Europe, Asia, Africa
Rocky cliffs and trees, more frequently on roofs and human habitation.
Length: Up to 40 inches.
Wild storks to 20 years; captive storks longer.
- Both sexes work at repairing the old nest or building a new one.
- The male usually brings the material which can be grass, sticks, twigs, lumps of earth, or even rags and paper. The female arranges the materials to form a rough platform.
- Three to five eggs are laid which the male helps incubate by day; female sits during the night.
- It takes from 29 – 30 days for each egg to hatch. Young remain in the nest about 8 weeks before taking flight.
Wild: Frogs, fish, birds, snakes, large insects, small mammals.
Zoo: Bird of prey diet, smelt, mice.
- In the spring the mated pairs often soar high on the almost motionless wings, flying in spirals until nearly out of sight.
- They migrate in large flocks, often numbering several thousand birds.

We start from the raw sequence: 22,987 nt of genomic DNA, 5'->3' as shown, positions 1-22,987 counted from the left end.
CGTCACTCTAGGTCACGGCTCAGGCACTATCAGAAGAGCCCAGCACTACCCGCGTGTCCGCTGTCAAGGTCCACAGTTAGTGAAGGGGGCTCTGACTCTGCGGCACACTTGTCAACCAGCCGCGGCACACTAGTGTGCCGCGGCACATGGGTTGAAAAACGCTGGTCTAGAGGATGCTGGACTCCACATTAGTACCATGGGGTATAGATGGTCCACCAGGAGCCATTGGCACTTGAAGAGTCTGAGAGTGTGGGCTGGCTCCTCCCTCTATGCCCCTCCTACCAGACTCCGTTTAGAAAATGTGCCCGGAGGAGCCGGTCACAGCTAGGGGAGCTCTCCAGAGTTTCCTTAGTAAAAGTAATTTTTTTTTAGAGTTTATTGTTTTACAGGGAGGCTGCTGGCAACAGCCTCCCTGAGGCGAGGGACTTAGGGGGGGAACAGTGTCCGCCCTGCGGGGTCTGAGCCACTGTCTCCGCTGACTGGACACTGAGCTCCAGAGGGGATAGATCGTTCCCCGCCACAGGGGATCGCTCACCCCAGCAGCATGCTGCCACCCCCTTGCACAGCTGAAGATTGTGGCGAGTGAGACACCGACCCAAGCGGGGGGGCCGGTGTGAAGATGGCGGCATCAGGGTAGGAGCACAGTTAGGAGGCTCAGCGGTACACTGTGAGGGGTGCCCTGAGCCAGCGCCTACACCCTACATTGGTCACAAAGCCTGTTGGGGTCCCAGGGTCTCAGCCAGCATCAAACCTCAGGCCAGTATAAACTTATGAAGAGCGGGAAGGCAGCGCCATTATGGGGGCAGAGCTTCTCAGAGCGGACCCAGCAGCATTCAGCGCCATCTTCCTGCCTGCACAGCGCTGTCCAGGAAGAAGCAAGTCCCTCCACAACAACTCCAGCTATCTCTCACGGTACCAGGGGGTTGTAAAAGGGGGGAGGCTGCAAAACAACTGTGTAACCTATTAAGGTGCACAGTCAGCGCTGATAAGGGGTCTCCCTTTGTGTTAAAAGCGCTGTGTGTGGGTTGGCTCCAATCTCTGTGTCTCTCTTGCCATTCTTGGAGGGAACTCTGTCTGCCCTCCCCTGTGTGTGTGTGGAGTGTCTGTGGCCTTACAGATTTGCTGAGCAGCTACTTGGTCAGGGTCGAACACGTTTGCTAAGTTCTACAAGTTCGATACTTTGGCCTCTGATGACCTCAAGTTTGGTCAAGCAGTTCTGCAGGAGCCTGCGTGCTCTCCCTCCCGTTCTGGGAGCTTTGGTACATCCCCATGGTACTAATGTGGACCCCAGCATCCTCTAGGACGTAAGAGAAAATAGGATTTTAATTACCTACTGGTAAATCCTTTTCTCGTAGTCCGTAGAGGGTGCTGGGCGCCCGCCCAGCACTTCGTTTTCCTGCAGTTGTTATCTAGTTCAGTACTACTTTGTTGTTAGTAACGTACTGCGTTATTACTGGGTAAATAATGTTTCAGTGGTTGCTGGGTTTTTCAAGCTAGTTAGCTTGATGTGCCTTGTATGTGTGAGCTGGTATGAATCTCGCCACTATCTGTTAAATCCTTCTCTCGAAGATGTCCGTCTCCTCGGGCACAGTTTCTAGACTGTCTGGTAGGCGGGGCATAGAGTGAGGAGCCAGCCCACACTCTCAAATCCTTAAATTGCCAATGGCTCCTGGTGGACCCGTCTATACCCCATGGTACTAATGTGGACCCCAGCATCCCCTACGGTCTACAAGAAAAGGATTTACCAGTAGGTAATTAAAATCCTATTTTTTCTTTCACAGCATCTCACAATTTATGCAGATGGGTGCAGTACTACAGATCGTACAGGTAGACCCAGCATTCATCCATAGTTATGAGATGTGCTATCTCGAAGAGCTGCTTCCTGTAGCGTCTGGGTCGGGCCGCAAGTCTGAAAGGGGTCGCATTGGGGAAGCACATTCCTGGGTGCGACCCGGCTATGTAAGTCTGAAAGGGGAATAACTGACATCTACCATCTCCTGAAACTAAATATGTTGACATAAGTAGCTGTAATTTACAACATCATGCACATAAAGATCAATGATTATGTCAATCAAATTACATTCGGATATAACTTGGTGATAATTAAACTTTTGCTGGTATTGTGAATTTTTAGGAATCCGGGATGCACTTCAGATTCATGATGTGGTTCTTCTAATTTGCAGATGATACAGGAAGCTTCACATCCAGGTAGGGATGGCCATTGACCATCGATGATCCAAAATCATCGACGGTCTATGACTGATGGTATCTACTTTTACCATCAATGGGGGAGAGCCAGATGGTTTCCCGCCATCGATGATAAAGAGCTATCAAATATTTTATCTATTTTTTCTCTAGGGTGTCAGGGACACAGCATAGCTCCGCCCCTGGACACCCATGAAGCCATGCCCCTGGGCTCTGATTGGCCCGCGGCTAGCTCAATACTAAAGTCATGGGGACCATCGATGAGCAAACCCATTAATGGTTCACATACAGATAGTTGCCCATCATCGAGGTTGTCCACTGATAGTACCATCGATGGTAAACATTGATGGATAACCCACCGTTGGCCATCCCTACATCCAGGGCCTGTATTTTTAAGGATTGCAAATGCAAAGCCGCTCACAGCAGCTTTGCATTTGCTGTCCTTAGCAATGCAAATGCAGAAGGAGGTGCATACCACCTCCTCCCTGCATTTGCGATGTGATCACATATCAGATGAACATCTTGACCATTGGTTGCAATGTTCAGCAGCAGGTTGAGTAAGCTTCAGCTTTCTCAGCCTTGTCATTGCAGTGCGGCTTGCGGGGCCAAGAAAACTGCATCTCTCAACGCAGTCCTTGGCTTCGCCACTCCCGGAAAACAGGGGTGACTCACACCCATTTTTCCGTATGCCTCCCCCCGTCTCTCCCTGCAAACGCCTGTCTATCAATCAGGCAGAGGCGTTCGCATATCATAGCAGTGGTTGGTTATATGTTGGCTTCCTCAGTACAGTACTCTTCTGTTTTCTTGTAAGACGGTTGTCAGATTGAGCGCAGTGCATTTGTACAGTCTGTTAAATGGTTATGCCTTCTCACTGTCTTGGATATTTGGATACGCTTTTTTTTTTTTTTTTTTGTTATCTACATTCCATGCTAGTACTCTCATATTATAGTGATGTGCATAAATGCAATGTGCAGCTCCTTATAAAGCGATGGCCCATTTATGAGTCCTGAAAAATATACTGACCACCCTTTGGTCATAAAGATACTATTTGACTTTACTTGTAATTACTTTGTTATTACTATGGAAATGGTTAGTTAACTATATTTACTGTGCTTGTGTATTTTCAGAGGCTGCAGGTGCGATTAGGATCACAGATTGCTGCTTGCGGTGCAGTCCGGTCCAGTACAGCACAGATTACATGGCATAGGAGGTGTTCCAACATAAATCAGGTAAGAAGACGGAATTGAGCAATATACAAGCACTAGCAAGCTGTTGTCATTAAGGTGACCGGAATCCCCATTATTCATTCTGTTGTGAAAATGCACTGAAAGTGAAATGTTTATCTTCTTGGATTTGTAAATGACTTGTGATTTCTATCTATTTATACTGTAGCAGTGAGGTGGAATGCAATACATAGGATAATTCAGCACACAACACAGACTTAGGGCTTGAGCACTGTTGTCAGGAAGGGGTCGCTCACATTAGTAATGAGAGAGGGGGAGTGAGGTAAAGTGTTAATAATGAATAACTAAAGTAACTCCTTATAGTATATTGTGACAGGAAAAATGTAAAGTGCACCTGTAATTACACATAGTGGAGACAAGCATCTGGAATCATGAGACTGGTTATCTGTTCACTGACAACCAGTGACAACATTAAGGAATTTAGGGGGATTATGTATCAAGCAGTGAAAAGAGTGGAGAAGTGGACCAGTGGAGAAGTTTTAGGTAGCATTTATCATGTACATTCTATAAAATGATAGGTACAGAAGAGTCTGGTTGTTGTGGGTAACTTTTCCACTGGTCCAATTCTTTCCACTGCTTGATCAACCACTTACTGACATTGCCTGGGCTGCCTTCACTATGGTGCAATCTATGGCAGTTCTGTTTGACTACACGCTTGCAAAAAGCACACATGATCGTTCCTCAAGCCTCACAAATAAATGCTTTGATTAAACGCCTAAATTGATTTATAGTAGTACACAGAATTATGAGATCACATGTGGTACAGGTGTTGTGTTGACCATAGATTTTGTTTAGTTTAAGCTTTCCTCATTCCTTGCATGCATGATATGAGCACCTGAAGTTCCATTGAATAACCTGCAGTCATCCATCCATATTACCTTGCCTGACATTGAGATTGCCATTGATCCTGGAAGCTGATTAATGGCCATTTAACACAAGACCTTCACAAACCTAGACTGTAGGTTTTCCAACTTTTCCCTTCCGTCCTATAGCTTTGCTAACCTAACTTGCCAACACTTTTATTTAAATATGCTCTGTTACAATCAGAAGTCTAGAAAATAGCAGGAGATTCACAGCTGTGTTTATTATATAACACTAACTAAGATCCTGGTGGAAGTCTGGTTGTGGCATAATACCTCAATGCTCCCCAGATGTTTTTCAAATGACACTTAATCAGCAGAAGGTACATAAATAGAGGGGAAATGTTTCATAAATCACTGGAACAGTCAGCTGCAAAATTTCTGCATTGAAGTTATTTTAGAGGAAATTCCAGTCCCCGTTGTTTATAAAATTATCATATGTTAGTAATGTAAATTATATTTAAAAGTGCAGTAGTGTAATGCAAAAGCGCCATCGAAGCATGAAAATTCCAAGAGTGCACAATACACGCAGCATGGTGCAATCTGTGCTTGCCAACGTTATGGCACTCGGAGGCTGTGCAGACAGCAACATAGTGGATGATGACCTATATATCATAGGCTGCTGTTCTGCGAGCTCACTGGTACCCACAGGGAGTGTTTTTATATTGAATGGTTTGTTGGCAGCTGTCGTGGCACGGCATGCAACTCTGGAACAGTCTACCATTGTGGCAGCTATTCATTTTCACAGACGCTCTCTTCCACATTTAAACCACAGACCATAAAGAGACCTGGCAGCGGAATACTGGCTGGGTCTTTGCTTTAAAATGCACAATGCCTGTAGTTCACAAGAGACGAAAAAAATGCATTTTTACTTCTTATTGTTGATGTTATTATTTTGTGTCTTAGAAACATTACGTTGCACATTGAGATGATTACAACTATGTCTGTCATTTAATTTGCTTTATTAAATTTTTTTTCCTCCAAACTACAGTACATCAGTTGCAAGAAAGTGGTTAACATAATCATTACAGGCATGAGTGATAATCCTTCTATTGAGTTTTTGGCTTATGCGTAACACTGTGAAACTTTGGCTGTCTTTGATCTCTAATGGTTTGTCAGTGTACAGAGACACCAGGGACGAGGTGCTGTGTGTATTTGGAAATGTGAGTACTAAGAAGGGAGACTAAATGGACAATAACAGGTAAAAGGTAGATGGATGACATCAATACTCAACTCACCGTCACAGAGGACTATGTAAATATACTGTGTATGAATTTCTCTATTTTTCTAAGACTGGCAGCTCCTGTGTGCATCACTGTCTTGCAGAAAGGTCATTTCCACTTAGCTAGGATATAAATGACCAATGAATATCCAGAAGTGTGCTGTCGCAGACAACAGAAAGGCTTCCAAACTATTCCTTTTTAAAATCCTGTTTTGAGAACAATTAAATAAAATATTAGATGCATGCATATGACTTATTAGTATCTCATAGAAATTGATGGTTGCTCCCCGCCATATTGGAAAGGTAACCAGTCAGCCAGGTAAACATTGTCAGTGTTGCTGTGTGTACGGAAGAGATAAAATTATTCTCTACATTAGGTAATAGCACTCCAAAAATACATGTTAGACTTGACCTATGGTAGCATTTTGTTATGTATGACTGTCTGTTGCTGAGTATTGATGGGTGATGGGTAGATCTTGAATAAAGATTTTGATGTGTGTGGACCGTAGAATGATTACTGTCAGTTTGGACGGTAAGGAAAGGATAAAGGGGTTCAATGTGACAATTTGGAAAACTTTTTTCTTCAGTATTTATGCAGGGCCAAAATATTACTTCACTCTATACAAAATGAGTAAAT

POINTS OF INTEREST
- The antiquity of storks is shown by the 27 fossil species dating back some 40 million years.
- The stork’s legendary role in human obstetrics is one of the happiest and most persistent myths in our cultural history. The stork of legend is the white stork of Europe, which has been regarded as a bird of good omen since the early Middle Ages. Their presence is regarded as such a sign of good luck that house owners frequently put platforms and baskets on their roofs in the hope that a stork will make use of them.
Least concern. Protected in Central Europe.